In his time at Shrewsbury, Kelvin made the big leap from being a striker to a centre-half. It is a change that a few players have made over the years, but Langmead praised his defensive partners for their help over the years.
“I was lucky”, Kelvin admits.
“In my first season, when I made the transition to defence, I had Richard Hope and Sagi Burton who were really experienced guys and had played higher.
“Moving across to the new ground I had the likes of Colin Murdoch, Graham Coughlan, Michael Jackson, all of whom had had well established careers, so who better to learn around?
“It was a learn-as-you-go situation for me and it was great to have those guys to teach me the ropes and when it wasn’t going so well, to have them beside me trying to drag me through that.”
Two years after Town had tasted defeat to Bristol Rovers they were back at Wembley again, this time facing Gillingham. Town lost 1-0 and it was heartbreak for Kelvin, who was desperate to achieve a promotion with the club.
“They hurt for different reasons”, Langmead reminisces.
“Still now I find it difficult to watch the Bristol Rovers game. I remember watching it back the morning after and I was just so upset about it.
“Then you get the second bite of the cherry. You get to go again and put all the demons of the past behind you, so to lose it in the 91st minute – when it wasn’t a corner – hurts.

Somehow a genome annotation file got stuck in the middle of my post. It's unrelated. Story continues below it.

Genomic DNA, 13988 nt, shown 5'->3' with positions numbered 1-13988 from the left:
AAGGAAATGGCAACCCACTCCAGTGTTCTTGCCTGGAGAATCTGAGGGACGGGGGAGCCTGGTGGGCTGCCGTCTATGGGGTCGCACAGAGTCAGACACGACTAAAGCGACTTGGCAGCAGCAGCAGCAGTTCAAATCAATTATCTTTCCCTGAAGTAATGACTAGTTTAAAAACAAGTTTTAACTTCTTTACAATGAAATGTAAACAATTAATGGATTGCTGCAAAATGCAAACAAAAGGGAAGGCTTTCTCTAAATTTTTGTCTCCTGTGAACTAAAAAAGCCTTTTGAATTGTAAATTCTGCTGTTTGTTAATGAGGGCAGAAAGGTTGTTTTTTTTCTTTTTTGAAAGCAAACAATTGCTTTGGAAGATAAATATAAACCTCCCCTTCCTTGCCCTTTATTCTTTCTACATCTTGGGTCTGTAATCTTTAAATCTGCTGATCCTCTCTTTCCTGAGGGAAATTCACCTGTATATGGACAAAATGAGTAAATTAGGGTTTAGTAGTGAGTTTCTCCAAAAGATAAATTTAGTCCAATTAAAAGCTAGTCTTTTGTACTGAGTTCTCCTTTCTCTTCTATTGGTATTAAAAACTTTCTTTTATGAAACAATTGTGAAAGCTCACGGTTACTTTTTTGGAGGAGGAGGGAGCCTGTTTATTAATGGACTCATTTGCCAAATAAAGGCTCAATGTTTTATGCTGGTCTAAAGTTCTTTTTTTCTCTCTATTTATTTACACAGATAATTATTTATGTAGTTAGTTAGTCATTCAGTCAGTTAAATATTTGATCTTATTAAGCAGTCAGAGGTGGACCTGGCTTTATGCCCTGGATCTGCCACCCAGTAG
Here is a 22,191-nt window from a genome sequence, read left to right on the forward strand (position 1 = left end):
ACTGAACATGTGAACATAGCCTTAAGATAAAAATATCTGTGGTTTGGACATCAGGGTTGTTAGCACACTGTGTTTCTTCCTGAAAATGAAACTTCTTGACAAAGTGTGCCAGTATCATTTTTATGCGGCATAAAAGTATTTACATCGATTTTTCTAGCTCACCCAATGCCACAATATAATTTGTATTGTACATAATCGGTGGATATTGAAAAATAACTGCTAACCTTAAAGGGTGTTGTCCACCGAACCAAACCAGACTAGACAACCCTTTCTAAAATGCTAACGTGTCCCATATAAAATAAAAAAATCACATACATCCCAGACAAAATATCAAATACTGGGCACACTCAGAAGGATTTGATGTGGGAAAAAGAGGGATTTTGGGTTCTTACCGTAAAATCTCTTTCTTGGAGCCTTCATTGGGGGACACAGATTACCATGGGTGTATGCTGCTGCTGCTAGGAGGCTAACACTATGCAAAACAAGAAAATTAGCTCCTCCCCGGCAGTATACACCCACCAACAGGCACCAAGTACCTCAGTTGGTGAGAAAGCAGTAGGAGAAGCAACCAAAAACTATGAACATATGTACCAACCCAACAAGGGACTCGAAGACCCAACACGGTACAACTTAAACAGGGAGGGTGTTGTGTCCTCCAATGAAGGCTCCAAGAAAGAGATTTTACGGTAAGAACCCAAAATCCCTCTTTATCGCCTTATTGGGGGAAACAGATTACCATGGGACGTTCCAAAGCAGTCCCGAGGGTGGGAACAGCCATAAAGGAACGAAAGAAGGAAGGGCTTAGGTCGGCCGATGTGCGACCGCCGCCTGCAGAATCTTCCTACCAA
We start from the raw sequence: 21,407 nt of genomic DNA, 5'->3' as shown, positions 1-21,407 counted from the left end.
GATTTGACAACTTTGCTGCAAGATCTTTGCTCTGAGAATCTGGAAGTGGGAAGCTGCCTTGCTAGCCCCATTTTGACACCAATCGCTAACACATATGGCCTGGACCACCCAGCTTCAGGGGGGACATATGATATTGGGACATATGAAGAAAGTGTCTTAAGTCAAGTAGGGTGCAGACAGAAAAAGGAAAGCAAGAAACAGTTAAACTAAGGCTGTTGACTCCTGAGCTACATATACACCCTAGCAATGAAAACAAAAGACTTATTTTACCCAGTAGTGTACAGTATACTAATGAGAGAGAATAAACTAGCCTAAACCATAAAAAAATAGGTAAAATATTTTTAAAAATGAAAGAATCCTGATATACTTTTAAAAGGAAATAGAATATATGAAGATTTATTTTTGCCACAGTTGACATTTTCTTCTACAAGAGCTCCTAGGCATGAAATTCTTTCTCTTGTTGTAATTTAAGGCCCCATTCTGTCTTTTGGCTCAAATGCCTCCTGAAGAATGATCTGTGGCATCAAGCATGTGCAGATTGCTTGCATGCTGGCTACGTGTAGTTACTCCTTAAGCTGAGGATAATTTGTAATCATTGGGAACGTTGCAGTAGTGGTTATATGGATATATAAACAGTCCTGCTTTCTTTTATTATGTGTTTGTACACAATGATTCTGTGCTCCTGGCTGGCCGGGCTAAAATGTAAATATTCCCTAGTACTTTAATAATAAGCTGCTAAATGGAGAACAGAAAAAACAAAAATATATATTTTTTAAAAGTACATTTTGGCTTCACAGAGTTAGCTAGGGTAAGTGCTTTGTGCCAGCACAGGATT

“For you to come close twice at a club that you’ve spent such a long time at was hard because it would have been the perfect way for things to have gone for the club and for me, but it wasn’t to be.
“You dust yourself, you have to move on and I’m sure at some point I will look back and be really proud that I managed to play at the National Stadium several times.”
A year on from that Wembley heartbreak, Langmead made the tough decision to leave Shrewsbury. By this time he had made 130 appearances at the new ground and was Town’s longest serving play. He admits that it was a difficult decision to leave.
“It was a real head and heart situation”, Kelvin confessed.
“Peterborough had just come down from the Championship and things like that don’t normally happen to me. I’d had an okay season and the option to go there and play higher was a really difficult decision because my heart was at Shrewsbury.
“Me and my then girlfriend, now wife, had only just bought a house and we planned to make roots, but I just felt I couldn’t say no to that opportunity and I’m not going to say I regret it, but I would have loved to have stayed on at Shrewsbury.
“I tried to be an adult and look at it sensibly. The squad they had at the time was amazing – Aaron McLean, Craig MacKail-Smith, George Boyd – so I couldn’t say no to it and then obviously Hibbo signed at the same time, so it was great to go there with someone that I already knew really well.”
It’s now over seven years since Kelvin pulled on a blue and amber shirt for the final time, but he still looks back on his time with happy memories.
“I’ve got really fond memories of Shrewsbury”, smiled Langmead.
“I had a fantastic time and a lot happened. We had the Wembley appearances, the change of ground, the change of managers, I bought my first house, I lived by myself for the first time and from the age of 19 to 25 is a big chunk of your life.
“I probably spent half my career there, so they are very fond memories. I’ve got all the shirts still, all the signatures, all the mementos and they mean a great deal for me.”